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July 07, 2010

Tom Spears is skeptical about the whole "feels like 44" humidex thing

As the temperature in Ottawa is set to rise about 30 again today, here's an interesting note about humidex from Ottawa Citizen science writer Tom Spears:
That brings me to the humidex. Don't believe it. When they say it's 33 degrees but "feels like 44," they mean there's moisture in the air. Hey, this is Ottawa. There's always moisture. We're in a river valley. Maybe 33 here compares to 44 with no moisture, but where do you find air with no moisture -- the Sahara? It does not compare to any experience here, and is a non-scientific judgment call that true meteorologists roll their eyes at, used only by TV and radio types to sound important. Yes, it's hot. It's 33 degrees, and you know what? This is what 33 feels like, without the need to inflate it. Read more from his blog...
Related: Ottawa Weather Guide

3 comments:

  1. I live in South Korea where the temperature from mid-June to Mid-September is always 30-38c with humiditiy around 90% - there is no humidex in the weather reports. Just temperature and humidity and warnings about keeping hydrated.

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  2. I don't entirely agree with this, I've definitely felt a day of 33 with low humidity and a day of 33 with high humidity, both with and without sun- There has been a major difference. I think they key the term "Humidex" or "Humidity factor" to give people an understanding that the humidity has a play in how you'll feel and how much more quickly you'll become dehydrated. I've also felt it at close to 40 in other places with no humidex, it's a very different heat. So though it may not be exact or scientific, there is some truth behind it the fact that the humidity (and some will argue the dewpoint is more accurate to follow) levels DO make a great impact on how a person will feel from day to day.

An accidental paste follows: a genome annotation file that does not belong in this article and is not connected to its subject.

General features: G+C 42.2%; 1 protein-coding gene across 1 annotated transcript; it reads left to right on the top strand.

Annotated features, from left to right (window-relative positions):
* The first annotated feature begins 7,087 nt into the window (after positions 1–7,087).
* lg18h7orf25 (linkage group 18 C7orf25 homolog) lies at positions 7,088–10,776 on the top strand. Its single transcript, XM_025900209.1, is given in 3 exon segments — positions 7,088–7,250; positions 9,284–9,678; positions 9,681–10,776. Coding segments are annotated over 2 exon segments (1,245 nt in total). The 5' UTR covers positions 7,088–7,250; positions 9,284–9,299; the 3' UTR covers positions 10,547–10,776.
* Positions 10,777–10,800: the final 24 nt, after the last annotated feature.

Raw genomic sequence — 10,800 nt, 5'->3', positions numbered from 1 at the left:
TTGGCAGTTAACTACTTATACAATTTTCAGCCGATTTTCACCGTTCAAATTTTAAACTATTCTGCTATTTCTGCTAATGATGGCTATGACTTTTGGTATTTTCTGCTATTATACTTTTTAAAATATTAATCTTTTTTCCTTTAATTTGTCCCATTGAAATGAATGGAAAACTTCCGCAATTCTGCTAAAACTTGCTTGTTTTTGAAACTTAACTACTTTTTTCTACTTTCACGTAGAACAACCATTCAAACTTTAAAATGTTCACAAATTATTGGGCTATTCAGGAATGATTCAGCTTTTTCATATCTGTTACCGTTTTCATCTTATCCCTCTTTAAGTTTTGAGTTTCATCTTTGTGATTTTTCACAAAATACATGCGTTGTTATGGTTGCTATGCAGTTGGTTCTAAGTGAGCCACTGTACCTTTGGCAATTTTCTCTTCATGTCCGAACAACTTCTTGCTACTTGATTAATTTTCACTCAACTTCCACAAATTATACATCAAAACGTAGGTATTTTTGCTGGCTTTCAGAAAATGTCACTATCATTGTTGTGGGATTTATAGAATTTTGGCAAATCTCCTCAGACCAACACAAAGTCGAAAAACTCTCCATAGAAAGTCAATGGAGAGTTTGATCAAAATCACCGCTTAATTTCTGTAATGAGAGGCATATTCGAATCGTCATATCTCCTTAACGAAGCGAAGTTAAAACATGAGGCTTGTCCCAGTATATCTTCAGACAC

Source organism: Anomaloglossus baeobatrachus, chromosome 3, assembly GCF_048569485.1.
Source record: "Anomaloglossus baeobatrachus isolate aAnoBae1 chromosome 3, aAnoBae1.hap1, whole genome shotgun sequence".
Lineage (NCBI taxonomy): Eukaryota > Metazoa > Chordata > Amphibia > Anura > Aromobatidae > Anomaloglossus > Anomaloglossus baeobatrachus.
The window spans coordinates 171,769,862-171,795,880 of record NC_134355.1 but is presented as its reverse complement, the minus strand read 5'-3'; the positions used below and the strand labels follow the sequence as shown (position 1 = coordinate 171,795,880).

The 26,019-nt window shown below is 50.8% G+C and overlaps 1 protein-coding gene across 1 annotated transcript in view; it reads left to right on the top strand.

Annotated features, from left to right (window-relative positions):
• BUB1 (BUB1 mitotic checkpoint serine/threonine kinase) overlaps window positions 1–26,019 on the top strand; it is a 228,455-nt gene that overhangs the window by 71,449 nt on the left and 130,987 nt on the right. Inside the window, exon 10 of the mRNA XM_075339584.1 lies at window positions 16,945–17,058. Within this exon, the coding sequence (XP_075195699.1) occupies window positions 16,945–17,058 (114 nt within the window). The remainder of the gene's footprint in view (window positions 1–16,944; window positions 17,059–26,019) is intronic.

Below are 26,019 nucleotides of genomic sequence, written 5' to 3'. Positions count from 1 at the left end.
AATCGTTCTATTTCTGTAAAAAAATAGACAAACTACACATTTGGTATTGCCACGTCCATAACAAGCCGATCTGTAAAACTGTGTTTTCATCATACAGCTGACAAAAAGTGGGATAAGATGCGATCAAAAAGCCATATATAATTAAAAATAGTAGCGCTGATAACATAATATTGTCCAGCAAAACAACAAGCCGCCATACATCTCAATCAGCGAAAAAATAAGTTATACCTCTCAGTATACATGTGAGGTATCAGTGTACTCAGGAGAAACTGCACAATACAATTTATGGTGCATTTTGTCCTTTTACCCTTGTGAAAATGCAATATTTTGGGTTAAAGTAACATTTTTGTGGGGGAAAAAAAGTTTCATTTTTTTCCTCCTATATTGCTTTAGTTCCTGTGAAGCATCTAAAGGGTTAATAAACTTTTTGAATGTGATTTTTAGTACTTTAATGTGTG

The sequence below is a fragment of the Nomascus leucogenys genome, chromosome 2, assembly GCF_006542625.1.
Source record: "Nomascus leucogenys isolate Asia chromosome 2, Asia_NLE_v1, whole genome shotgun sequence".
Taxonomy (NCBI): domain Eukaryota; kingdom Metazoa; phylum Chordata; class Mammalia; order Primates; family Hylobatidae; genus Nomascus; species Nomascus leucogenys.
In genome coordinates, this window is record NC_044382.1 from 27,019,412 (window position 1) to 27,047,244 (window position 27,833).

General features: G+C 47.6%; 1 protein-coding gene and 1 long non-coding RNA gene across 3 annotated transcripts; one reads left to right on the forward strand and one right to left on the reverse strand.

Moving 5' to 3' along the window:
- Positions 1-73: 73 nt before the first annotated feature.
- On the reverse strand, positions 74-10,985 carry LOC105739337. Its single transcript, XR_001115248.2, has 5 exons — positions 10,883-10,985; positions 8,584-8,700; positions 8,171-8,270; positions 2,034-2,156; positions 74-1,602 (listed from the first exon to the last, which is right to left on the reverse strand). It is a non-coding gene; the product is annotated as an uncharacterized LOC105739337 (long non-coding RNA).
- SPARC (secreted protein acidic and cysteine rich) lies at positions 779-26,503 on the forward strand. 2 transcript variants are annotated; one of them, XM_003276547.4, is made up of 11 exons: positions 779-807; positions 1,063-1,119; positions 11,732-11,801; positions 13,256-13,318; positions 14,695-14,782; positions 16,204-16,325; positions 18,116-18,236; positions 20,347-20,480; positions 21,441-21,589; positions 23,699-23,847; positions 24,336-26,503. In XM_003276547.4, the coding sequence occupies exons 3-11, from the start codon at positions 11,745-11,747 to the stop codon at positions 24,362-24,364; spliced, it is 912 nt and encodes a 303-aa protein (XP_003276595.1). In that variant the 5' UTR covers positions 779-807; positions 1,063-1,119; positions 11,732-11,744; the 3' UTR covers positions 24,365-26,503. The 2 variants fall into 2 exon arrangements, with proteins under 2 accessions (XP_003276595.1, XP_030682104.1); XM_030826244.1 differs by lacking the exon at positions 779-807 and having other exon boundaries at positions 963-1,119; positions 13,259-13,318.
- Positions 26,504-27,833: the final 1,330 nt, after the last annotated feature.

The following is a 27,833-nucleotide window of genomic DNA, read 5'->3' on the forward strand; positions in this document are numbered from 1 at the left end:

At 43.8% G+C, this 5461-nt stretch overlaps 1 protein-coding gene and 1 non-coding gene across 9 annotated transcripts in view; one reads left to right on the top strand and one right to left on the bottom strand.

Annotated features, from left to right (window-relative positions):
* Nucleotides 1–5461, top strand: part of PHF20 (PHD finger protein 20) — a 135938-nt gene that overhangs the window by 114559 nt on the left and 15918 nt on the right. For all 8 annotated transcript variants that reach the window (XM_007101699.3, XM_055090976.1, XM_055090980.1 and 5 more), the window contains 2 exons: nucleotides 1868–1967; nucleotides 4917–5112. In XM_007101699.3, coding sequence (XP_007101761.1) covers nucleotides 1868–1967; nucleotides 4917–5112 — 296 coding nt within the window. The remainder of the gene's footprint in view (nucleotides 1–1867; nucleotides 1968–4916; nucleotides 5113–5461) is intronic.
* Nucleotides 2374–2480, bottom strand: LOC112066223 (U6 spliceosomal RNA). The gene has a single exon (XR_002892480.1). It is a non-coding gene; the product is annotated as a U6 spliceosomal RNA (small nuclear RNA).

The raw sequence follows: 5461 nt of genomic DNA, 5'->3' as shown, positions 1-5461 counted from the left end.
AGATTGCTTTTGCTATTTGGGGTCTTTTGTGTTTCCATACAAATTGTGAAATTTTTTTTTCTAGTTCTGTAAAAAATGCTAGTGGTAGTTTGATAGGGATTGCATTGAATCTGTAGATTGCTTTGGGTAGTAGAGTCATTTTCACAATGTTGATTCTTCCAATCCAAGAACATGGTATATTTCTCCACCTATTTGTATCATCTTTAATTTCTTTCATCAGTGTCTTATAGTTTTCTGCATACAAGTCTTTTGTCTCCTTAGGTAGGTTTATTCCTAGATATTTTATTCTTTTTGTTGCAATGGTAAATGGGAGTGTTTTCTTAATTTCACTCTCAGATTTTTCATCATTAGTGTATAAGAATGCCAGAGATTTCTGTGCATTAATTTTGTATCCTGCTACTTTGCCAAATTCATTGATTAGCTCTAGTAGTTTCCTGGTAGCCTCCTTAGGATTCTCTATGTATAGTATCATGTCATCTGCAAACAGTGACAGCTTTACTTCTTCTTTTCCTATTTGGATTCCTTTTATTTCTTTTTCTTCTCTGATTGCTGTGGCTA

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  3. environment canada meteorologists do in fact use the humidex on the Meteorological Service of Canada (MSC) website. similarly to the windchill factor, the humidex is an approximation to what the day will feel like. and by the way, Tom, we don't have high humidity because of the river valley (that only contributes a small part to the humidity in the air), we owe it to the synoptic movement of larger masses of air coming up from the gulf of mexico. Even the Sahara desert air has moisture, more than you would guess. I would suggest getting your facts straight then make your opinion heard. I usually enjoy your pieces but this was a little ignorant.

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